NEW YORK/WASHINGTON: President Barack Obama said Tuesday that the Sept. 11 victims would be remembered “no matter how many years pass” as Americans marked the 11th anniversary of the attacks in which nearly 3,000 people were killed by airliners hijacked by Islamist militants.
Two of the passenger jets brought down the Twin Towers of New York City’s World Trade Center, another hit the Pentagon outside Washington and a fourth crashed in a field in Pennsylvania when passengers aboard that flight fought back against the hijackers.
Obama, speaking at the Pentagon where 184 people were killed, told victims’ families that the whole country shared their loss.
“Eleven times we have paused in remembrance and reflection, in unity and in purpose,” Obama said. “This is never an easy day, but it is especially difficult for all of you, the families of nearly 3,000 innocents who lost their lives.”
“But no matter how many years pass, no matter how many times we come together on this hallowed ground, know this: That you will never be alone, your loved ones will never be forgotten.
“They will endure in the hearts of our nation because through their sacrifice they helped us make the America we are today, an America that has emerged even stronger.”
Speaking under clear blue skies that recalled the crisp morning of Sept. 11, 2001, Obama said America’s fight is not with Islam but with Al-Qaeda, the group responsible for the attacks, and its allies.
This is a line he has used several times since taking office promising to mend ties with the Muslim world.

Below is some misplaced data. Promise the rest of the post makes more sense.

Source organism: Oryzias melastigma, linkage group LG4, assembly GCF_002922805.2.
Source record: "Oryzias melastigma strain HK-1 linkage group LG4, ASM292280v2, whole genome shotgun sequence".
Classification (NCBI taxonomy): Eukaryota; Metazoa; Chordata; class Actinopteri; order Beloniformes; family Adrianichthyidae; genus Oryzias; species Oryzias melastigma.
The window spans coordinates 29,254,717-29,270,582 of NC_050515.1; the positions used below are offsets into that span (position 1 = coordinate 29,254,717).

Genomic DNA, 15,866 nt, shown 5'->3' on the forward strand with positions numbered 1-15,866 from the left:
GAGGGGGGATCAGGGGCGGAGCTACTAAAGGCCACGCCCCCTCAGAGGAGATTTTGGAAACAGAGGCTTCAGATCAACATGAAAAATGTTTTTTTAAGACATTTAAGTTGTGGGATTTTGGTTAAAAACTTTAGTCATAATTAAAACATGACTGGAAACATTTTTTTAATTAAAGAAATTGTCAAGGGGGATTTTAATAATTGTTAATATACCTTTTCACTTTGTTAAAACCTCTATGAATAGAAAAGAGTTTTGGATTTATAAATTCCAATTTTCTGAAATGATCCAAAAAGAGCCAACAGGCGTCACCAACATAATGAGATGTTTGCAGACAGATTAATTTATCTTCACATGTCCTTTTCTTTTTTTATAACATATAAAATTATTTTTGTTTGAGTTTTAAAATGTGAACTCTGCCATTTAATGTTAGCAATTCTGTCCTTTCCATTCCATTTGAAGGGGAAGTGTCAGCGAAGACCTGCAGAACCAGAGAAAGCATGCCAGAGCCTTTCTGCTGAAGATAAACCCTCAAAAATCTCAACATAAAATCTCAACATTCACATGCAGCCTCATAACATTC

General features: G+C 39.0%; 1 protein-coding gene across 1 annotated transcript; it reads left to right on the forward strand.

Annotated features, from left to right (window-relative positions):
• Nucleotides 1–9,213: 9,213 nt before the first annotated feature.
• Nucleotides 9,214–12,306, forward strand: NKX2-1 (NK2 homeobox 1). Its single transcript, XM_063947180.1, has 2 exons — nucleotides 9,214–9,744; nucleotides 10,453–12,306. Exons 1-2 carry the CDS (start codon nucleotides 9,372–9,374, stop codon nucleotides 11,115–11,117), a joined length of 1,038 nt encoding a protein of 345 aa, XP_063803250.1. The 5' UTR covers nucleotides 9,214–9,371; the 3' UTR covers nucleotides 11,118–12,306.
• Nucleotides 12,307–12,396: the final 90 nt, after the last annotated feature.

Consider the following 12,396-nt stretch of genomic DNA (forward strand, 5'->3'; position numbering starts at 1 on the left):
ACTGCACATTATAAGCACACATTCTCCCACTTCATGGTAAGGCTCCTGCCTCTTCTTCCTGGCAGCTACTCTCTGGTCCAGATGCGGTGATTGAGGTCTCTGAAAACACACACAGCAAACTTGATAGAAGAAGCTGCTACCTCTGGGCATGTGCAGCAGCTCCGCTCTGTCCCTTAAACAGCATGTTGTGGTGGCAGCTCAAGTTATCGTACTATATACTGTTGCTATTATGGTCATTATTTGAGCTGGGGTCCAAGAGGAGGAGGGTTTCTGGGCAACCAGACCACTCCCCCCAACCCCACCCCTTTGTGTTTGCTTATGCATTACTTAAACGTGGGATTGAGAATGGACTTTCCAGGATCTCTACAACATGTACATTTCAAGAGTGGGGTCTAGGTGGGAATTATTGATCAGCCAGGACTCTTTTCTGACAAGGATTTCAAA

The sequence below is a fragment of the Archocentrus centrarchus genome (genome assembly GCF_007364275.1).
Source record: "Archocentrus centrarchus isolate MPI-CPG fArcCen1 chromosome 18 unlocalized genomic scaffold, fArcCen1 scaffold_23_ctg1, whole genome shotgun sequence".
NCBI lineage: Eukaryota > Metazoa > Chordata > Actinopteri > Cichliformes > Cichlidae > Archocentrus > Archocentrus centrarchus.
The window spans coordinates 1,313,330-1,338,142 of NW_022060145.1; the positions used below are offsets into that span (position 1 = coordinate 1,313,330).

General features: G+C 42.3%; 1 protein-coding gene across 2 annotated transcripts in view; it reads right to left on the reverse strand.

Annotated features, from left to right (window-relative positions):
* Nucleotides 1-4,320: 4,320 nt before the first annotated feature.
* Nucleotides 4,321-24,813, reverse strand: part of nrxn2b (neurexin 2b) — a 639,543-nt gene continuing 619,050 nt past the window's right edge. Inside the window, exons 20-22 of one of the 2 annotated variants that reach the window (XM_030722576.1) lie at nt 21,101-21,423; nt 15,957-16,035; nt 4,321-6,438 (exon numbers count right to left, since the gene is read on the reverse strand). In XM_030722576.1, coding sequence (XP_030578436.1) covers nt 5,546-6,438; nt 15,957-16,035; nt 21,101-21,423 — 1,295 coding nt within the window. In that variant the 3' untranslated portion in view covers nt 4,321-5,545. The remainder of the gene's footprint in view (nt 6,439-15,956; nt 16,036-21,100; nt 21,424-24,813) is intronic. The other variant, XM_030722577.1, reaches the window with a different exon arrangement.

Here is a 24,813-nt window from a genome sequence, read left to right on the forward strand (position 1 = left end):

“I’ve always said our fight is with Al-Qaeda and its affiliates, not with Islam or any other religion,” he said. “This country was built as a beacon of freedom and tolerance.”
At ground zero in New York where the towers once stood, the annual reading of the list of 2,983 people killed at the three sites began at 8:39 a.m.
The first names were read by Patricia Abbott, wife of Alan Jay Richman, who died at the trade center, and by Allison Adams, wife of Patrick Adams, who also died in the trade center’s collapse. It took 198 people more than three hours to read the list alphabetically.
The list excludes the 19 hijackers, who died carrying out the attacks.
Moments of silence were observed at 8:46 a.m., 9:03 a.m., 9:37 a.m. and 10:03 a.m., the times of impact for the four planes, and again at 9:59 a.m. and 10:28 a.m., the times that the north tower and then the south tower fell.
As the time of the reading approached, family members, uniformed police and firefighters milled about the vast, twin reflecting pools that mark the footprints of the towers, their edges etched with the names of the victims.
Many brought pictures of their loved ones.
In Washington, Obama and first lady Michelle observed a moment of silence for the Sept. 11 victims on the South Lawn of the White House before heading across the Potomac River to the Pentagon.
After the Pentagon ceremony, Obama stopped at Arlington National Cemetery, where he and the first lady paid their respects at the graves of military service members killed in Iraq and Afghanistan.
Vice President Joe Biden delivered remarks in Shanksville, Pennsylvania, where 40 passengers aboard United Flight 93 were killed when that plane crashed as they fought back against their hijackers.
“What they did for this country is still etched in the minds of not only you, but millions of Americans, forever,” Biden said. “No matter how many anniversaries ... the terror of that moment returns.”
U.S. authorities say the hijackers planned to crash that plane into the U.S. Capitol in Washington.